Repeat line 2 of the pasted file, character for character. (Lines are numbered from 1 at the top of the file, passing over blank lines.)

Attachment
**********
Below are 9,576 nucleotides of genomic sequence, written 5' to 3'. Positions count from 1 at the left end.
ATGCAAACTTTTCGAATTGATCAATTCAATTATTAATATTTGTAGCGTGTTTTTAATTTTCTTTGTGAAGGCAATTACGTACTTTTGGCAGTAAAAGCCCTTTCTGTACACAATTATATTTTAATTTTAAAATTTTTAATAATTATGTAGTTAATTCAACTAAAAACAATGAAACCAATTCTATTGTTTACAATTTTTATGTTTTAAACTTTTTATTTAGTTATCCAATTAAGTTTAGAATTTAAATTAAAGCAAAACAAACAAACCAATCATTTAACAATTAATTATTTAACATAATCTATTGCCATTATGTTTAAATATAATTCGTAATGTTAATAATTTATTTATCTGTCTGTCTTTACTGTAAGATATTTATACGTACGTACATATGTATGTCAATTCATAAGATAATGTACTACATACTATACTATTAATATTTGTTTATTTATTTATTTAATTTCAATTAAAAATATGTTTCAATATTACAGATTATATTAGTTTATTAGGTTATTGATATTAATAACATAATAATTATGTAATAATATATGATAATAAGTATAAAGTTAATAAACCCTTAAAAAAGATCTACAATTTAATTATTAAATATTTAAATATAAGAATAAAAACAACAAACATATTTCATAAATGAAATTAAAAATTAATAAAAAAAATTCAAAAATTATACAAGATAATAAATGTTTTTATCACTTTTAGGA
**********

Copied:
ATGCAAACTTTTCGAATTGATCAATTCAATTATTAATATTTGTAGCGTGTTTTTAATTTTCTTTGTGAAGGCAATTACGTACTTTTGGCAGTAAAAGCCCTTTCTGTACACAATTATATTTTAATTTTAAAATTTTTAATAATTATGTAGTTAATTCAACTAAAAACAATGAAACCAATTCTATTGTTTACAATTTTTATGTTTTAAACTTTTTATTTAGTTATCCAATTAAGTTTAGAATTTAAATTAAAGCAAAACAAACAAACCAATCATTTAACAATTAATTATTTAACATAATCTATTGCCATTATGTTTAAATATAATTCGTAATGTTAATAATTTATTTATCTGTCTGTCTTTACTGTAAGATATTTATACGTACGTACATATGTATGTCAATTCATAAGATAATGTACTACATACTATACTATTAATATTTGTTTATTTATTTATTTAATTTCAATTAAAAATATGTTTCAATATTACAGATTATATTAGTTTATTAGGTTATTGATATTAATAACATAATAATTATGTAATAATATATGATAATAAGTATAAAGTTAATAAACCCTTAAAAAAGATCTACAATTTAATTATTAAATATTTAAATATAAGAATAAAAACAACAAACATATTTCATAAATGAAATTAAAAATTAATAAAAAAAATTCAAAAATTATACAAGATAATAAATGTTTTTATCACTTTTAGGA